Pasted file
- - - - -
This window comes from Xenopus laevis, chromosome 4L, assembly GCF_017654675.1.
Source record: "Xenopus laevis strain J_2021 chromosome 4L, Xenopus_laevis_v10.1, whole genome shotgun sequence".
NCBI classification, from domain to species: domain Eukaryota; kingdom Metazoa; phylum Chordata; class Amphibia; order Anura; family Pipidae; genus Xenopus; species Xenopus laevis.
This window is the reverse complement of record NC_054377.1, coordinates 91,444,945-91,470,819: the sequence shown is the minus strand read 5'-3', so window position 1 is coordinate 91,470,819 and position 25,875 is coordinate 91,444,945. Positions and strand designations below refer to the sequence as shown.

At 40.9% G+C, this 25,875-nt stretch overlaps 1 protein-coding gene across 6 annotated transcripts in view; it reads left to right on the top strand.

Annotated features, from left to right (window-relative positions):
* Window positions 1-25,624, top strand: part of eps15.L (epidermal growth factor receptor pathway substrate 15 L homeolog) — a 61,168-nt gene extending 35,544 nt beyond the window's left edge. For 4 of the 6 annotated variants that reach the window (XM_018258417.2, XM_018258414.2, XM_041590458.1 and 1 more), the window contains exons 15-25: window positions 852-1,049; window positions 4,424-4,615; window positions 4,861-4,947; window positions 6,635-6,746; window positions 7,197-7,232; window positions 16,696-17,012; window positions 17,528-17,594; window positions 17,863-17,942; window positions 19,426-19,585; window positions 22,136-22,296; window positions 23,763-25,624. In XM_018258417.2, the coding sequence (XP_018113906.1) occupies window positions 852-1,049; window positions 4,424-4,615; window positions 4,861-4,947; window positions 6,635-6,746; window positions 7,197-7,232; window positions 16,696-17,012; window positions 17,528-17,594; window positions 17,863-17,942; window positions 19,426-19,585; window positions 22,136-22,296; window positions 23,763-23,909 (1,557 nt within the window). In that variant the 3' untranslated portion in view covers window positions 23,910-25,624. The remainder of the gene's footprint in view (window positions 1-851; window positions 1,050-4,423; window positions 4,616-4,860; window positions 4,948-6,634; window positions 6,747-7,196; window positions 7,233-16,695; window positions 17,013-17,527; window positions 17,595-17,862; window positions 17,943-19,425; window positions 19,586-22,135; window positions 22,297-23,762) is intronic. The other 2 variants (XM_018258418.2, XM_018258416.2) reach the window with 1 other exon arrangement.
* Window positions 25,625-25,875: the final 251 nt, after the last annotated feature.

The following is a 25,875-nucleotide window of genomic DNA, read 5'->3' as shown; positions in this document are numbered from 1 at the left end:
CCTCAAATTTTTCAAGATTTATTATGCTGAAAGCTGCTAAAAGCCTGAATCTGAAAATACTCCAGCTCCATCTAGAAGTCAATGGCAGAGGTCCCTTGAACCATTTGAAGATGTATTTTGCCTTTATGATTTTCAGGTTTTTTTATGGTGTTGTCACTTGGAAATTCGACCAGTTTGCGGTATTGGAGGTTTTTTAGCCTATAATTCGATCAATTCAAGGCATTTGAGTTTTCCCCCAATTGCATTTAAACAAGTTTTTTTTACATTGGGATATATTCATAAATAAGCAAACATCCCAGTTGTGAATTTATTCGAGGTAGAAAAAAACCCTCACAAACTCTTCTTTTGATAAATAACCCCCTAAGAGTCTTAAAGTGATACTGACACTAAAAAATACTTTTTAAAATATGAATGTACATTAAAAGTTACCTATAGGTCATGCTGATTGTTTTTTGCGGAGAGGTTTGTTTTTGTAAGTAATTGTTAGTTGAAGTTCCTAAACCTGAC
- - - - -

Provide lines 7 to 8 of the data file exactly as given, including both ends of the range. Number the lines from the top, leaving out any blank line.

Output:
* Window positions 1-25,624, top strand: part of eps15.L (epidermal growth factor receptor pathway substrate 15 L homeolog) — a 61,168-nt gene extending 35,544 nt beyond the window's left edge. For 4 of the 6 annotated variants that reach the window (XM_018258417.2, XM_018258414.2, XM_041590458.1 and 1 more), the window contains exons 15-25: window positions 852-1,049; window positions 4,424-4,615; window positions 4,861-4,947; window positions 6,635-6,746; window positions 7,197-7,232; window positions 16,696-17,012; window positions 17,528-17,594; window positions 17,863-17,942; window positions 19,426-19,585; window positions 22,136-22,296; window positions 23,763-25,624. In XM_018258417.2, the coding sequence (XP_018113906.1) occupies window positions 852-1,049; window positions 4,424-4,615; window positions 4,861-4,947; window positions 6,635-6,746; window positions 7,197-7,232; window positions 16,696-17,012; window positions 17,528-17,594; window positions 17,863-17,942; window positions 19,426-19,585; window positions 22,136-22,296; window positions 23,763-23,909 (1,557 nt within the window). In that variant the 3' untranslated portion in view covers window positions 23,910-25,624. The remainder of the gene's footprint in view (window positions 1-851; window positions 1,050-4,423; window positions 4,616-4,860; window positions 4,948-6,634; window positions 6,747-7,196; window positions 7,233-16,695; window positions 17,013-17,527; window positions 17,595-17,862; window positions 17,943-19,425; window positions 19,586-22,135; window positions 22,297-23,762) is intronic. The other 2 variants (XM_018258418.2, XM_018258416.2) reach the window with 1 other exon arrangement.
* Window positions 25,625-25,875: the final 251 nt, after the last annotated feature.